On one hand, if the pilot restrains a fart, all the drawbacks previously mentioned, including diminished concentration, may affect his abilities to control the airplane. On the other hand, if he lets go of the fart his copilot may be affected by its odour, which again reduces safety onboard the flight.

Assistive technologies

Luckily solutions exist to diminish the drawbacks of letting go the fart. It is known that letting go the fart through a normal seat cushion (as if sitting on a sofa) can absorb up to 50% of the odour thereby reducing the inconvenience. One effective solution would be the use of rubber pants with an attached air container for the collection of the gas, however this seems somewhat extreme.

Active charcoal has the ability to absorb odours from intestinal gases.5 Therefore, airline companies can enhance comfort for passengers on airplanes by installing active charcoal in the passenger seats.

It has been shown, that charcoaled lined cushions effectively limit the escape of sulphur containing gasses (odour) into the environment.5 This would be especially relevant to counteract the impact of air holes and turbulence, where passengers are requested to stay in their seats for safety reasons. However being seated at such times may also be advisable for another reason, since, as described earlier, there is a greater risk of uncontrolled flatulence occurring in these situations. However, such charcoal containing cushions may not be effective in all situations, since the effect of the charcoal cushions requires high fart permeability through the trousers or skirt.

When wearing textiles of low fart permeability (e.g. leather pants), the fart cannot escape through the textiles and a “tunnel effect” will be created, when the fart escapes either by the legs of the trousers or at the waist. This problem may also be relevant in the more exclusive parts of airplanes (i.e. business class, first class) where seats often are leather covered. In this situation the fart is repelled by the leather cushion inhibiting absorption, thereby creating a less comfortable experience.

Secondly the half-life (T½) of the fart may require significant time in the seat of the flatulent person. This may not be advisable for people with tendency to deep venous thrombosis, who are recommended to stay physically active during flight. Furthermore children are difficult to keep seated for longer periods.

When leaving the seat for stretching exercises (which is recommended on longer flights) the social problems of flatulence are reduced, since the odour is distributed over a larger area. This minimises the risk of locating the responsible farter, however this does not solve the problem of odour in the cabin of the flight. Hence other solutions are required.

Solutions to these problems may be use of charcoal elsewhere apart from the seat cushion. For example implementation of charcoal in socks or blankets may limit the previously described “tunnel effect”.

Implementation of charcoal in underwear may be useful at all times, since this reduces the odour at its source. However the effectiveness of underwear containing active charcoal may be limited when wearing G-strings or when not wearing underwear at all.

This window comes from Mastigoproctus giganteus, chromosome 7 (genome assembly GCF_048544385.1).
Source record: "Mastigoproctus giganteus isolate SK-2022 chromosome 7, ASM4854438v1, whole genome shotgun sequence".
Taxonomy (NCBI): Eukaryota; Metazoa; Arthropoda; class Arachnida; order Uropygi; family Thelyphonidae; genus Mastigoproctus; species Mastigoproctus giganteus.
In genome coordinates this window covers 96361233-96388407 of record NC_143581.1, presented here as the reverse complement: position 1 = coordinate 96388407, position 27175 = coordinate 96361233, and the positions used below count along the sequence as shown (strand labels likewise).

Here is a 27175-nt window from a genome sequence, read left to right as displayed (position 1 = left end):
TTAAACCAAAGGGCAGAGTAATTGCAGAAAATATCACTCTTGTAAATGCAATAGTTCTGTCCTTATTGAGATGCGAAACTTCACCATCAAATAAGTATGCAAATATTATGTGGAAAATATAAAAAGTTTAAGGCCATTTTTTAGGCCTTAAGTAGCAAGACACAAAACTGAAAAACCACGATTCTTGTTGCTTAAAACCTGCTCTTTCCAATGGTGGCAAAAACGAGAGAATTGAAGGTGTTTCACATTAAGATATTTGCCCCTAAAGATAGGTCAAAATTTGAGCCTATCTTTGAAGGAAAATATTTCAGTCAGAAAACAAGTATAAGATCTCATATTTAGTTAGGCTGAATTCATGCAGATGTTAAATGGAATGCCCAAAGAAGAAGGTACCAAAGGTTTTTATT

Some of these products are already commercially available, but motivation for purchasing such items may be lacking since the harm is primarily done to fellow passengers.

Alternative solutions

It has been shown, that methane production in intestinal gas can be detected by methane breath tests13and this method may be used to divide air plane passengers into flatulent and non-flatulent flyers. By implementing this technology it would be possible to provide restrictions for flatulent people since they are responsible for obnoxious smells onboard airplanes.

If allowed onto the airplane, these passengers may be restricted to concealed areas, e.g. in the back of the plane near the toilets. In case of overbooking, it would seem sensible to abandon flatulent people for the sake of flight comfort and safety. In line with COquotas, as the flatulence contains large amounts of CO2, passengers may be allowed to buy ‘flatus quotas’ to be allowed to produce this gas onboard the airplane, and thus have similar rights as non-flatulent co-passengers.

The fibre contents of a common airline meal are 23% of recommended daily value.14 This is not very high. However, knowing that high fibre content produces flatulence, the amount of fibre in airline meals could be reduced even further. Furthermore, lactose should be avoided since this substance can create excessive gas production in lactose intolerant people.

Modern planes are becoming increasingly silent. Therefore these odour reducing interventions are only sufficient if, at the same time, one is able to control the production of sound (producing a silent fart). The exercise of the pelvic ring is essential to maintain the ability to fart silently. For people with a weak pelvic floor, decoys can be performed such as coughing, sneezing, verbal outbreaks or spontaneous applause.


In conclusion, the indoor climate in airplanes may be improved by implementation of active charcoal in airlines seats or even in accessories such as underwear, socks and blankets.

The future frequent flyer may develop the ability to “sneak a fart” by wearing charcoal-lined underwear thus experiencing a comfortable flight in harmony with fellow passengers.


Flatus is natural and an invariable consequence of digestion, however at times it creates problems of social character due to sound and odour. This problem may be more significant on commercial airplanes where many people are seated in limited space and where changes in volume of intestinal gases, due to altered cabin pressure, increase the amount of potential flatus. Holding back flatus on an airplane may cause significant discomfort and physical symptoms, whereas releasing flatus potentially presents social complications. To avoid this problem we humbly propose that active charcoal should be embedded in the seat cushion, since this material is able to neutralise the odour. Moreover active charcoal may be used in trousers and blankets to emphasise this effect. Other less practical or politically correct solutions to overcome this problem may be to restrict access of flatus-prone persons from airplanes, by using a methane breath test or to alter the fibre content of airline meals in order to reduce its flatulent potential. We conclude that the use of active charcoal on airlines may improve flight comfort for all passengers.

Author Information

Hans C Pommergaard, PhD Student, Department of Surgery, Herlev Hospital, University of Copenhagen, Herlev, Copenhagen, Denmark; Jakob Burcharth, PhD Student, Department of Surgery, Herlev Hospital, University of Copenhagen, Herlev, Copenhagen, Denmark; Anders Fischer, Consultant Surgeon, Department of Surgery, Herlev Hospital, University of Copenhagen, Herlev, Copenhagen, Denmark; William E G Thomas, Consultant Surgeon, Sheffield Teaching Hospitals NHS Trust, Sheffield, England; Jacob Rosenberg, Professor, Department of Surgery, Herlev Hospital, University of Copenhagen, Herlev, Copenhagen, Denmark


Professor Jacob Rosenberg, Department of Surgery, Herlev Ringvej 75, DK-2730 Herlev, Denmark.

Correspondence Email


Competing Interests